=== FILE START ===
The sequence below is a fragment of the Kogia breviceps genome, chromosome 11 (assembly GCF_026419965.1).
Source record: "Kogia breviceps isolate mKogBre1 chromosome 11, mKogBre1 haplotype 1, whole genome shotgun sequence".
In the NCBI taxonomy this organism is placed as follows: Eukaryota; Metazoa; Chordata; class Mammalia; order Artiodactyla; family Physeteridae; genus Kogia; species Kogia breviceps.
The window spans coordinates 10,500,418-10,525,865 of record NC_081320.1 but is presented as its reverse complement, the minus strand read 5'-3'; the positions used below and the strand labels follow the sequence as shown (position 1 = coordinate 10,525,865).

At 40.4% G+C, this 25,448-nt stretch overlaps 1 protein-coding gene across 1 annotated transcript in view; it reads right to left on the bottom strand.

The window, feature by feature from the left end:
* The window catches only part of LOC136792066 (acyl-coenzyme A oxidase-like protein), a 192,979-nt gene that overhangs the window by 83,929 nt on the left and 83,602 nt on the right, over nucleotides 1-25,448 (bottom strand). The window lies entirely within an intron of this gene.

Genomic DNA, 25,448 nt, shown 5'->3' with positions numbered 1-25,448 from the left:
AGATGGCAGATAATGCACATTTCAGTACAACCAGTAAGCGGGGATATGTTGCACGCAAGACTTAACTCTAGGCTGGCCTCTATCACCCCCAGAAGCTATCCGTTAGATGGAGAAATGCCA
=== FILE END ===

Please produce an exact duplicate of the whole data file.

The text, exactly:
The sequence below is a fragment of the Kogia breviceps genome, chromosome 11 (assembly GCF_026419965.1).
Source record: "Kogia breviceps isolate mKogBre1 chromosome 11, mKogBre1 haplotype 1, whole genome shotgun sequence".
In the NCBI taxonomy this organism is placed as follows: Eukaryota; Metazoa; Chordata; class Mammalia; order Artiodactyla; family Physeteridae; genus Kogia; species Kogia breviceps.
The window spans coordinates 10,500,418-10,525,865 of record NC_081320.1 but is presented as its reverse complement, the minus strand read 5'-3'; the positions used below and the strand labels follow the sequence as shown (position 1 = coordinate 10,525,865).

At 40.4% G+C, this 25,448-nt stretch overlaps 1 protein-coding gene across 1 annotated transcript in view; it reads right to left on the bottom strand.

The window, feature by feature from the left end:
* The window catches only part of LOC136792066 (acyl-coenzyme A oxidase-like protein), a 192,979-nt gene that overhangs the window by 83,929 nt on the left and 83,602 nt on the right, over nucleotides 1-25,448 (bottom strand). The window lies entirely within an intron of this gene.

Genomic DNA, 25,448 nt, shown 5'->3' with positions numbered 1-25,448 from the left:
AGATGGCAGATAATGCACATTTCAGTACAACCAGTAAGCGGGGATATGTTGCACGCAAGACTTAACTCTAGGCTGGCCTCTATCACCCCCAGAAGCTATCCGTTAGATGGAGAAATGCCA